In the same week, it replaced its chief financial officer and named a new president and chief operating officer to boot. The changes saw the company's share price drop by 5.4 per cent as a result.
Motorola put the drop in profits down to its competitors lowering their handset prices faster than Motorola expected - prices Motorola chose not to compete with.
Jackon also believes the Palm buy-out may now prove tricky for Motorola. He said Motorola's vision of an all-encompassing mobile technology company will be difficult and take longer than expected to realise.
Other analysts believe Motorola's struggles were linked to the company's continued flaunting of the Razr phone at a time when competitors were releasing brand new handsets.
Motorola has not denied the rumours that say it is interested in buying Palm and, despite today's news, an announcement by Palm is expected later this evening.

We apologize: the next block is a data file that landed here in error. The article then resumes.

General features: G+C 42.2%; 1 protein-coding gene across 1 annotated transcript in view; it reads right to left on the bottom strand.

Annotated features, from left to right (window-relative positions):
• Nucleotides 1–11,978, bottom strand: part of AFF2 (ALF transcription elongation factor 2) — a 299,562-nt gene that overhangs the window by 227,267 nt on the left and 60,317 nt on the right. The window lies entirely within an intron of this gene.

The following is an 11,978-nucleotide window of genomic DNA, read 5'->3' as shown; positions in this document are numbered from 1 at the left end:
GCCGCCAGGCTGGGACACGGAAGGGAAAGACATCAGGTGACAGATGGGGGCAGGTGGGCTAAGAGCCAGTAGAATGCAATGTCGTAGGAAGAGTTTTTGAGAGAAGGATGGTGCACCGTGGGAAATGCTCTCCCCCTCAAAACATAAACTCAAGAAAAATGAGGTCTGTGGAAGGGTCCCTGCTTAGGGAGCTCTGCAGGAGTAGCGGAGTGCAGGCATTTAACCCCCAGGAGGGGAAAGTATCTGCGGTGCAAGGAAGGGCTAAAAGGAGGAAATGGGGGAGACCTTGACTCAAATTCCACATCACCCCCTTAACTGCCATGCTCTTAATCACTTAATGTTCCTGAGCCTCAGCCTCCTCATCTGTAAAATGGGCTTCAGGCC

Cross your Palm with silver
However, Palm, too, has hit rough waters. Casey Ryan of analyst company Nollenberger Capital Partners in San Francisco told Network World : "While Palm is profitable and has increasing sales it faces tough competition and has stumbled recently.
"It has sold fewer devices than analysts expected in recent quarters, in part because of delays in getting products out."
Though Palm now earns its money from Windows Mobile , Palm OS PDA and smartphone devices, it's struggled to compete with a multitude of handsets at the lower end of the market.
Another reason mentioned for Motorola's interest in Palm is its close tie to Microsoft . Motorola has dabbled with Microsoft's Windows Mobile devices in the past - the MPx220 and the often-delayed MotoQ - so it surely is looking to benefit from Palm's expertise.